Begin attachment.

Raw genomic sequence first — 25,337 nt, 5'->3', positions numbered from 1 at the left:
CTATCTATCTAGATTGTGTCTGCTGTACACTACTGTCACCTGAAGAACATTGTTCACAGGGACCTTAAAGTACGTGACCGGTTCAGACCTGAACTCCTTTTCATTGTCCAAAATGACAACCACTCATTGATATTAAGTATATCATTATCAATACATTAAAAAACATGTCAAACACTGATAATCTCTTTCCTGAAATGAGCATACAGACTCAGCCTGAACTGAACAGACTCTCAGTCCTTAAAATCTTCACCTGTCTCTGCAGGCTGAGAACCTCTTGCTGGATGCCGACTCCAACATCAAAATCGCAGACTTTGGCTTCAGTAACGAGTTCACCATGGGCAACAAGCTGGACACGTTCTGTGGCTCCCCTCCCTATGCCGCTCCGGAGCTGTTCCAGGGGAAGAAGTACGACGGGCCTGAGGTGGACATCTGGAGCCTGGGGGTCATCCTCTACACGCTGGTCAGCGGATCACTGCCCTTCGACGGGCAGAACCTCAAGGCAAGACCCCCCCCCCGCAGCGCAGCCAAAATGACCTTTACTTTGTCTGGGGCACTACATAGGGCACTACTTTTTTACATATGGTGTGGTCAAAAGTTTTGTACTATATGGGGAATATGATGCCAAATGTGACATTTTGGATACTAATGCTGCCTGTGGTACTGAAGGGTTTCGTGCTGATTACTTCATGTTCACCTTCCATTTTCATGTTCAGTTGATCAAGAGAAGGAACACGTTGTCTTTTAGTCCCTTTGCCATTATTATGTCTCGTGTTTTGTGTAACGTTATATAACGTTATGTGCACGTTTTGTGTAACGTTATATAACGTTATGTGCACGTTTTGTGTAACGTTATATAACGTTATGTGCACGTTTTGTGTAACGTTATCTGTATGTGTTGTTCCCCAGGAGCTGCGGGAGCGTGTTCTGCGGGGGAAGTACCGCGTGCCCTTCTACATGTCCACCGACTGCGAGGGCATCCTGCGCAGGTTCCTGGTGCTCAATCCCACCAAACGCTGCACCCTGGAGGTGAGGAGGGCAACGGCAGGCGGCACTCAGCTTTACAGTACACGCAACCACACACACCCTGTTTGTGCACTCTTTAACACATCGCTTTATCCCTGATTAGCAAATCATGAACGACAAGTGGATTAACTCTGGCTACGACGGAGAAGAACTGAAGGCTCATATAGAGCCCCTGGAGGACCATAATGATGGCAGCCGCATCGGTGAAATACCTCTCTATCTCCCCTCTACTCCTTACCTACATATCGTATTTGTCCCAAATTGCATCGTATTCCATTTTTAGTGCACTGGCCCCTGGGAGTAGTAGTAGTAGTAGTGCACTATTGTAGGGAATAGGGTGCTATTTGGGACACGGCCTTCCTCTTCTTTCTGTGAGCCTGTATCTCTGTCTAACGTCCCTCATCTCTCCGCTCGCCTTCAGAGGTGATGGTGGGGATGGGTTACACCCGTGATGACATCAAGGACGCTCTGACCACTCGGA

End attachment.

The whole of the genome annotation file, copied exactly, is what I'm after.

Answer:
Raw genomic sequence first — 25,337 nt, 5'->3', positions numbered from 1 at the left:
CTATCTATCTAGATTGTGTCTGCTGTACACTACTGTCACCTGAAGAACATTGTTCACAGGGACCTTAAAGTACGTGACCGGTTCAGACCTGAACTCCTTTTCATTGTCCAAAATGACAACCACTCATTGATATTAAGTATATCATTATCAATACATTAAAAAACATGTCAAACACTGATAATCTCTTTCCTGAAATGAGCATACAGACTCAGCCTGAACTGAACAGACTCTCAGTCCTTAAAATCTTCACCTGTCTCTGCAGGCTGAGAACCTCTTGCTGGATGCCGACTCCAACATCAAAATCGCAGACTTTGGCTTCAGTAACGAGTTCACCATGGGCAACAAGCTGGACACGTTCTGTGGCTCCCCTCCCTATGCCGCTCCGGAGCTGTTCCAGGGGAAGAAGTACGACGGGCCTGAGGTGGACATCTGGAGCCTGGGGGTCATCCTCTACACGCTGGTCAGCGGATCACTGCCCTTCGACGGGCAGAACCTCAAGGCAAGACCCCCCCCCCGCAGCGCAGCCAAAATGACCTTTACTTTGTCTGGGGCACTACATAGGGCACTACTTTTTTACATATGGTGTGGTCAAAAGTTTTGTACTATATGGGGAATATGATGCCAAATGTGACATTTTGGATACTAATGCTGCCTGTGGTACTGAAGGGTTTCGTGCTGATTACTTCATGTTCACCTTCCATTTTCATGTTCAGTTGATCAAGAGAAGGAACACGTTGTCTTTTAGTCCCTTTGCCATTATTATGTCTCGTGTTTTGTGTAACGTTATATAACGTTATGTGCACGTTTTGTGTAACGTTATATAACGTTATGTGCACGTTTTGTGTAACGTTATATAACGTTATGTGCACGTTTTGTGTAACGTTATCTGTATGTGTTGTTCCCCAGGAGCTGCGGGAGCGTGTTCTGCGGGGGAAGTACCGCGTGCCCTTCTACATGTCCACCGACTGCGAGGGCATCCTGCGCAGGTTCCTGGTGCTCAATCCCACCAAACGCTGCACCCTGGAGGTGAGGAGGGCAACGGCAGGCGGCACTCAGCTTTACAGTACACGCAACCACACACACCCTGTTTGTGCACTCTTTAACACATCGCTTTATCCCTGATTAGCAAATCATGAACGACAAGTGGATTAACTCTGGCTACGACGGAGAAGAACTGAAGGCTCATATAGAGCCCCTGGAGGACCATAATGATGGCAGCCGCATCGGTGAAATACCTCTCTATCTCCCCTCTACTCCTTACCTACATATCGTATTTGTCCCAAATTGCATCGTATTCCATTTTTAGTGCACTGGCCCCTGGGAGTAGTAGTAGTAGTAGTGCACTATTGTAGGGAATAGGGTGCTATTTGGGACACGGCCTTCCTCTTCTTTCTGTGAGCCTGTATCTCTGTCTAACGTCCCTCATCTCTCCGCTCGCCTTCAGAGGTGATGGTGGGGATGGGTTACACCCGTGATGACATCAAGGACGCTCTGACCACTCGGA